So, let's start with some high-level background. Can you help us understand how most existing models estimate future greenhouse gas emissions pathways and how this new analysis adds new dimensions to those preexisting modeling efforts?
Fran Moore: Yeah. So the motivation for this work was this observation that if you look out to, say, 2100 (which is now actually not that far away), and you look at what the variance is in possible climate futures that we might be in, in that 2100 world, then the question of what happens to emissions between now and then is really key, right? And that, in turn, is a question of, well, what do nations and what does the world as a whole choose to do? How ambitious are they going to be in efforts to combat climate change?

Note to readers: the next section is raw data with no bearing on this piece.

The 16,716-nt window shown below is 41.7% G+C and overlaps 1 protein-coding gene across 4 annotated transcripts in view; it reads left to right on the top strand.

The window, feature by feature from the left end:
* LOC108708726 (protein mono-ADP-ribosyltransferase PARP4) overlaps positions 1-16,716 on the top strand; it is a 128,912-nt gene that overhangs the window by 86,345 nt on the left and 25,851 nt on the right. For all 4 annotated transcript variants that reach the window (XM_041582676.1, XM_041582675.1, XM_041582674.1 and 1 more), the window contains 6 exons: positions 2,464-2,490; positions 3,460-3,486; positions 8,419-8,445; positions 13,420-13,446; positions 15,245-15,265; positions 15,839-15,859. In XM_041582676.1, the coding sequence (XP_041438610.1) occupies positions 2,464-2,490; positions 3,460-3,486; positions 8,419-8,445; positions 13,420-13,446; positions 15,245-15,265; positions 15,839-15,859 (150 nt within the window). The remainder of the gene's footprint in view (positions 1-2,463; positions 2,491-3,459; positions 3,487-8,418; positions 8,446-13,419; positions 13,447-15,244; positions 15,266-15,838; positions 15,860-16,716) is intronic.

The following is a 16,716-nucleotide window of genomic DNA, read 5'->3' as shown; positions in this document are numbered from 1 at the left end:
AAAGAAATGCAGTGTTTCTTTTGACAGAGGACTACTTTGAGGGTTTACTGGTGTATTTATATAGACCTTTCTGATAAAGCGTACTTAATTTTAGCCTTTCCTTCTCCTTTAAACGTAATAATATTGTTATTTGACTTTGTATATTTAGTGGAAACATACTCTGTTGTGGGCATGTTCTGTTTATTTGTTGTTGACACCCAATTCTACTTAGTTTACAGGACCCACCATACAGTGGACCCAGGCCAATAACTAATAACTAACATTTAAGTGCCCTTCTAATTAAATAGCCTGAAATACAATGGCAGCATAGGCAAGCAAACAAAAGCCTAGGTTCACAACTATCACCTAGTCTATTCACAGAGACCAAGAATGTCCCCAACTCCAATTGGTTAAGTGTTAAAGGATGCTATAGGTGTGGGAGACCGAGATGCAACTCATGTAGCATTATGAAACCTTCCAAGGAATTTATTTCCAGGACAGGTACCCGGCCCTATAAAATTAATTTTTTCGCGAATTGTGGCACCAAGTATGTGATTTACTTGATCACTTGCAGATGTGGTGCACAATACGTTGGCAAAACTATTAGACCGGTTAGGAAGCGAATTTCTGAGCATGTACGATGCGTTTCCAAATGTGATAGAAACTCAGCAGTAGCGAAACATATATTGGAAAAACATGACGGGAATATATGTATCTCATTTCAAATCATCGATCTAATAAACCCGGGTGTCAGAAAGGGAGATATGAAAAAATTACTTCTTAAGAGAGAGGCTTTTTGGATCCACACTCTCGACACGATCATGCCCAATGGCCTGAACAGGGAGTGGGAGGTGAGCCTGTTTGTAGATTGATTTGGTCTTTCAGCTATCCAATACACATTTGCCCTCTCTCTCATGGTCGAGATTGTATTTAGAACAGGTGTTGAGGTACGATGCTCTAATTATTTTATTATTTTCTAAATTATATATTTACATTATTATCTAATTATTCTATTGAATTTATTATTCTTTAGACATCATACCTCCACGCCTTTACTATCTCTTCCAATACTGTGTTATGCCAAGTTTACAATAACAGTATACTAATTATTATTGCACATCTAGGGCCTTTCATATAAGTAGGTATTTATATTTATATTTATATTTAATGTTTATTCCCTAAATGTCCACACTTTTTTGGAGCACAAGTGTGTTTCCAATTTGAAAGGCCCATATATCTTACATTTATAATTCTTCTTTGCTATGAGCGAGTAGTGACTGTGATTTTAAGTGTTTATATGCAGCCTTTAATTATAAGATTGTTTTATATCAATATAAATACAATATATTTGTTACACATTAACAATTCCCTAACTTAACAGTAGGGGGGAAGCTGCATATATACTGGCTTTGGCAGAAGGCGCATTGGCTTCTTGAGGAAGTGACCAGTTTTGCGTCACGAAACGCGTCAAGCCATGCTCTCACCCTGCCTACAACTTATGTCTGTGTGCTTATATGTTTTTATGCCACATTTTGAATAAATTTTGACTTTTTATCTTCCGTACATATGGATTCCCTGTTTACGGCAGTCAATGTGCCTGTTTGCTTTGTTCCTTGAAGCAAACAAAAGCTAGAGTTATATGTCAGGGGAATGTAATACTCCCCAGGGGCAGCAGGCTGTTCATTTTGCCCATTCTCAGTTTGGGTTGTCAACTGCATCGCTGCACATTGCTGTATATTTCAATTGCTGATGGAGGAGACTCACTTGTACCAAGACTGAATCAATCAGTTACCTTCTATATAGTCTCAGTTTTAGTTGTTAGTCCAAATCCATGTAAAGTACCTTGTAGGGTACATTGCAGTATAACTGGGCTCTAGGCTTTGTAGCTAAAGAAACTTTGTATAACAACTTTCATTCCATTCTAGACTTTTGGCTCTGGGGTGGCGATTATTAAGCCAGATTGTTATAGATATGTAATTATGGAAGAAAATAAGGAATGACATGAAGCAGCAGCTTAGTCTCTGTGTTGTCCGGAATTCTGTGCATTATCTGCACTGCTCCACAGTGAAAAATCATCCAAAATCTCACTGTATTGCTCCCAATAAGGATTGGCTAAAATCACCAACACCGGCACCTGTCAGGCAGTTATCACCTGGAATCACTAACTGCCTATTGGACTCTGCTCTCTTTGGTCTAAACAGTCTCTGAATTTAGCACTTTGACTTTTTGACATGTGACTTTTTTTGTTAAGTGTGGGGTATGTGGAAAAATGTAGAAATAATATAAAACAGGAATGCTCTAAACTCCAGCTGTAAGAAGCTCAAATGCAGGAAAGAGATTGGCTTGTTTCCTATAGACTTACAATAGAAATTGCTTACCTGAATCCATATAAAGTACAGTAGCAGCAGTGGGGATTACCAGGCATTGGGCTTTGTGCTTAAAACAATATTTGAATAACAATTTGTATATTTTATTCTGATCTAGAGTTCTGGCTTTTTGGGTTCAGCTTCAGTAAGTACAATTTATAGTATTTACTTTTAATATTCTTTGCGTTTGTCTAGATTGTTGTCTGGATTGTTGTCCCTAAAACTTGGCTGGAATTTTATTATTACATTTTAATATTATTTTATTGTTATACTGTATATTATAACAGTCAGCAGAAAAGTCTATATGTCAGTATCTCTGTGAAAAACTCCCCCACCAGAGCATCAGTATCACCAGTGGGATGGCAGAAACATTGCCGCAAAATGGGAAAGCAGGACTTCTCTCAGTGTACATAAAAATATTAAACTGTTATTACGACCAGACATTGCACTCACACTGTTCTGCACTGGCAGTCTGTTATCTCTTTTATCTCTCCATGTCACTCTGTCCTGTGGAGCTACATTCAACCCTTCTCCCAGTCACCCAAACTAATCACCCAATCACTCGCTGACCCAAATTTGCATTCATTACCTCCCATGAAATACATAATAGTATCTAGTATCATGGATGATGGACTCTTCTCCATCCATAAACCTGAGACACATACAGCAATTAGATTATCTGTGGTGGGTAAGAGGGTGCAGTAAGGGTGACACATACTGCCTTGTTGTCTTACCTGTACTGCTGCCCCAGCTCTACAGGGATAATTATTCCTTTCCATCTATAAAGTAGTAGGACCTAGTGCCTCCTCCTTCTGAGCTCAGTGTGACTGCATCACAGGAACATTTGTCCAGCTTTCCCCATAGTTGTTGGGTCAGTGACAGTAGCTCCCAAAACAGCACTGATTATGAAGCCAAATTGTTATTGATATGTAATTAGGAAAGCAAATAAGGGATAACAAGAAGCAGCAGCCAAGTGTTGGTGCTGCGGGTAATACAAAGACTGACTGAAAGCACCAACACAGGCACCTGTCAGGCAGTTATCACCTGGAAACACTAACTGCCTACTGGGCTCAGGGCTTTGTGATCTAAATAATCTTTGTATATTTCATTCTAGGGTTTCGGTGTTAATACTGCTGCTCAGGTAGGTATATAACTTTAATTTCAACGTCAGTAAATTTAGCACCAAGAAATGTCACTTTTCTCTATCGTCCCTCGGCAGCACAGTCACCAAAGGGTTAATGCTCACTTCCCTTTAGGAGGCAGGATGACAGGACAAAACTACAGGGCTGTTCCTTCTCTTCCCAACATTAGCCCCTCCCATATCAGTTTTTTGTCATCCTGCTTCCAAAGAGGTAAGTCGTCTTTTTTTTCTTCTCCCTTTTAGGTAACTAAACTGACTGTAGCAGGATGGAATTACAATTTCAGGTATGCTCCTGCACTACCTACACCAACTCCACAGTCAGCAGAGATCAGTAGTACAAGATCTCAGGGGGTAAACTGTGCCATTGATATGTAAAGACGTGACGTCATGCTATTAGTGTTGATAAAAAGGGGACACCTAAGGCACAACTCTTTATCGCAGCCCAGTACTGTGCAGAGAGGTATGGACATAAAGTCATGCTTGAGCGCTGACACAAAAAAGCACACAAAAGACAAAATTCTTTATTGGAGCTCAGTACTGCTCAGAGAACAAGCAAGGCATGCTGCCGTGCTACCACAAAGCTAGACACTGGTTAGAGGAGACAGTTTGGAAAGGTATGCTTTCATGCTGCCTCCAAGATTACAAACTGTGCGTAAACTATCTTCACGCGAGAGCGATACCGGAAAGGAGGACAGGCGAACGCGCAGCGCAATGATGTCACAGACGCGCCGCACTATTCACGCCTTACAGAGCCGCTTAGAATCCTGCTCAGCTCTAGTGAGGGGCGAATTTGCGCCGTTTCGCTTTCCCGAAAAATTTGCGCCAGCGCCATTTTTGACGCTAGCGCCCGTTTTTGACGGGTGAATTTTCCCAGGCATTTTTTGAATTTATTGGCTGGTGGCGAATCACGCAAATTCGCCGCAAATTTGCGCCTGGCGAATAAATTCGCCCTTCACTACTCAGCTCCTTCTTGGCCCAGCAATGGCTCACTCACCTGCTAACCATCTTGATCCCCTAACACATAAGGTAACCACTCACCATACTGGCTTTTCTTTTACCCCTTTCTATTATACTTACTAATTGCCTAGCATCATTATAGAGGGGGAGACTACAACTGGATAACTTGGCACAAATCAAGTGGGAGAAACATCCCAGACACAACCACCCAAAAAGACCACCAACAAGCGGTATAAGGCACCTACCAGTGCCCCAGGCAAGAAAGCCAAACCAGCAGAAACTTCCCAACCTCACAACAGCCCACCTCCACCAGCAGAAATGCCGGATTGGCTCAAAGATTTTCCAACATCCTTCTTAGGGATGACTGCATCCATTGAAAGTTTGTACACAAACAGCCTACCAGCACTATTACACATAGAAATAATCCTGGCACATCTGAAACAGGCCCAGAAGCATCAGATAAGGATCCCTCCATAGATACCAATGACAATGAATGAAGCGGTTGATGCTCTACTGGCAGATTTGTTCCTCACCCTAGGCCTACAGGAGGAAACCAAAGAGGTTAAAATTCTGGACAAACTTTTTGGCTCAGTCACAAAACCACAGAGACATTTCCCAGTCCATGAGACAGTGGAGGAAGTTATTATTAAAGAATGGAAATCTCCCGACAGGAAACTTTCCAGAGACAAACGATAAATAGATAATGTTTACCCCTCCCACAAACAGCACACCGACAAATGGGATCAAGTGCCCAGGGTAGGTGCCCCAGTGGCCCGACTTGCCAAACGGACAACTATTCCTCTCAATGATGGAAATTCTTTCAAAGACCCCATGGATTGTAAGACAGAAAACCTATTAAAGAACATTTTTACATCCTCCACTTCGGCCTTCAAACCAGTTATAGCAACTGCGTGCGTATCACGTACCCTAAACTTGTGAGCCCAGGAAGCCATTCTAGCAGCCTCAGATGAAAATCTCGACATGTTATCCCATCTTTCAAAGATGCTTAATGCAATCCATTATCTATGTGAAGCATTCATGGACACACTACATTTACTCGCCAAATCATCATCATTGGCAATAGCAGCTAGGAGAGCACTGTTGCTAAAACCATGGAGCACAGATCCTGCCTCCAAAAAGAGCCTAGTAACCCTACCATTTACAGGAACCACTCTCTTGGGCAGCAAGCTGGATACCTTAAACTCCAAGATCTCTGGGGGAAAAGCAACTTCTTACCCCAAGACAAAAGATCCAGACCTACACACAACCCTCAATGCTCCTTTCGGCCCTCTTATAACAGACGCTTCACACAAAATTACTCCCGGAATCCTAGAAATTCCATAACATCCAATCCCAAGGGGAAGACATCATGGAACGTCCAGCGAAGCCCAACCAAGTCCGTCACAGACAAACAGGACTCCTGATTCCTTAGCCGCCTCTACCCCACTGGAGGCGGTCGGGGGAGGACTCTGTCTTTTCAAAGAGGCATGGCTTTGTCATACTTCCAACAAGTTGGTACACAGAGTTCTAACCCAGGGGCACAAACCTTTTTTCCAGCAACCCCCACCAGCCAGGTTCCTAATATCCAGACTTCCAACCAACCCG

This is a really key uncertainty that is really kind of driving the climate system. If you're interested in understanding climate change, you really have to understand policy, and this question of where does this ambition come from? As well as obviously also the evolution of, say, the energy system as well, and the energy technology that ultimately you're going to kind of translate that policy into emissions changes.
What current modeling strategies do is they kind of treat that uncertainty as entirely exogenous to the model. And by “exogenous,” I mean external to the modeling environment, so input by the researchers. In the climate modeling space, what that means is that, when you run a big climate model, what you do is you take a pathway—some pathway of possible emissions—and maybe you run your climate model with several different possible pathways of emissions. These are now standardized across climate models, and they're called the SSP, RCP kind of combinations.